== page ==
Joined: Jul 2007
Location: Back in PDX again!
8/5 Sterling, Colorado to Belleville, Kansas
We again had a great night's sleep but awoke to a soaking wet campground. After unzipping the rainfly and crawling out of the tent, we surveyed the damage. The water that surrounded the tent the previous night had disappeared but left behind a high water mark on the tent and our Ortliebs. One factor we didn't consider when we chose our lightweight and highly packable backpacking tent was exactly how little space we would have inside. We can get ourselves, our helmets, our daypacks and some odds-and-ends in the tent, but out other gear overnights in the vestibules of the rainfly when it is on the tent and hides under the partially attached fly when it isn’t. Our Darien Lights, however, have spent nights cable locked to the bikes. Hey, they're Goretex, they don't get wet, right? Wrong. The torrential rain and high wind of the previous night combined to completely soak our jackets and pants. Fortunately the laundry room/romantic dining spot was only about 100 feet from our front door, so we pitched the Dariens and our Yampas into the dryers for a quick tumble. We also moved our tent and footprint into the sun to speed their drying while we ate a breakfast of leftover bread and peaches and coffee. The bikes required some attention, too. Both bikes again needed a big chain adjustment, literally the chain adjusters had to be moved about half of one of the set of notches on the swingarm. The adjustment, a squirt of lube, and a quick prayer to the gods of tensile strength would hopefully get us to the middle of Kansas that day. All tires were about 2 psi low, and one of Re's exhaust header nuts was loose. After fixing those issues, I also adjusted both of our front brakes and pronounced them good. Both of us seemed to be working in slow motion all morning. Between the wet camp and the unpleasant ride of the previous day, neither of us felt very enthusiastic about getting back on the road (or doing anything, really). But with everything finally dry and packed up, we eventually got on the road at about 9:30 am.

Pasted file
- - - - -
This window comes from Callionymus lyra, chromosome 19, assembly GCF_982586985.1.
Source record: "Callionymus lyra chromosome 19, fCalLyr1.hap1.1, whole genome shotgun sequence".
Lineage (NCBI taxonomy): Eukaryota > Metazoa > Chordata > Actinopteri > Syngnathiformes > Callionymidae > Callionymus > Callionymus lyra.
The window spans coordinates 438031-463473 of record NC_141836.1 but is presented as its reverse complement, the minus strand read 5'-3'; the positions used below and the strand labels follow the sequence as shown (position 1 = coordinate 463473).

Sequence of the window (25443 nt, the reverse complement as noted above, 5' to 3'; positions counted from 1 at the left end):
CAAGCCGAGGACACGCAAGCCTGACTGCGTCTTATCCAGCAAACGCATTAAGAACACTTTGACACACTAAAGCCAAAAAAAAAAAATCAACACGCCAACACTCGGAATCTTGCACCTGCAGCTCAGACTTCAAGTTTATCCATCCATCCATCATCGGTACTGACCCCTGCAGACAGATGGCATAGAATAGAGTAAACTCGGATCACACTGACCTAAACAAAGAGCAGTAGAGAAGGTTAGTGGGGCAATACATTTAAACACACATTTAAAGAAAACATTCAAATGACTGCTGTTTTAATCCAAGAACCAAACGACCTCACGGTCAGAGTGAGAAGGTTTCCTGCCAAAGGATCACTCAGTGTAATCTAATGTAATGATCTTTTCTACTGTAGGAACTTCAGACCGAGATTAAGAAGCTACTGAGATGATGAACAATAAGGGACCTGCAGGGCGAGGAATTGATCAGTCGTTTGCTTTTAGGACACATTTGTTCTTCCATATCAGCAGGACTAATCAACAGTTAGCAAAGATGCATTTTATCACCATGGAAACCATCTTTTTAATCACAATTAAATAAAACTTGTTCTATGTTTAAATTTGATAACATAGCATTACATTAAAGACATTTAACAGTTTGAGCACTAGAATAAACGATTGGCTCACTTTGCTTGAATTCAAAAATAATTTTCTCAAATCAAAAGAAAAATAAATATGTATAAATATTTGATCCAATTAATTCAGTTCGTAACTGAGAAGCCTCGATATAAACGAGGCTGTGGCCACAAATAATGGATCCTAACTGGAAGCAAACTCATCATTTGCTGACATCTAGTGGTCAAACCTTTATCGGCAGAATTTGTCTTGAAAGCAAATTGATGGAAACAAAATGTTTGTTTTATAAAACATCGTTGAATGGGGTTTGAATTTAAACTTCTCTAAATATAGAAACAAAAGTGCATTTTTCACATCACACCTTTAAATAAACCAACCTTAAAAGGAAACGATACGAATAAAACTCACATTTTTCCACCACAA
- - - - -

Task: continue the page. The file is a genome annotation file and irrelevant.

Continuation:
Once we started riding, our moods began to improve. The roads were smoother, the traffic friendlier, and the morning air was cool and sweet. We could both feel our spirits lightening and were soon smiling in our helmets once again. As we headed into the morning sun, we both appreciated the tinted sunshields in our Nolan N-90s. As the morning went by, we found ourselves at the Nebraska border and were glad to put Colorado behind us. Nebraska was a welcome surprise- the roads were even better, the other drivers gave us room to live, and the gently rolling hills were much more to our Symbas' liking. In fact, the mighty SYMs were now cruising at an indicated 50 mph or better, up from our previous cruising speed of 45 (which is actually about 43 on the GPS). We were happy to see the better speeds as we had set for ourselves the ambitious goal of 750 miles in the next two days. We didn't realize the effect our higher speed was having at that time. Nebraska gave way to Kansas as we rode down US 83 towards Oberlin where we headed east once again, this time on US 36. US 36, our constant companion for the next 440 miles, was a revelation to me. We have driven all the way across Kansas a couple of times on I-70 and always found it to be eye-gougingly boring. This route, however, was made up of rolling hills through varied farmland, punctuated by small farm towns every 30 miles or so. Early in the afternoon, we stopped for a lunch of Clif bars and apples on a bench in front of a grocery store in one of the pretty small towns (whose name I forgot to write down). The afternoon turned warmer, but we unzipped all of our vents and were comfortable enough as long as we were moving. Mankato, Kansas was our original goal for the evening, but because of our new found speed, we reached it earlier than expected. The sun was low on the horizon, but we decided to head for Belleville which was about 35 miles farther down the road.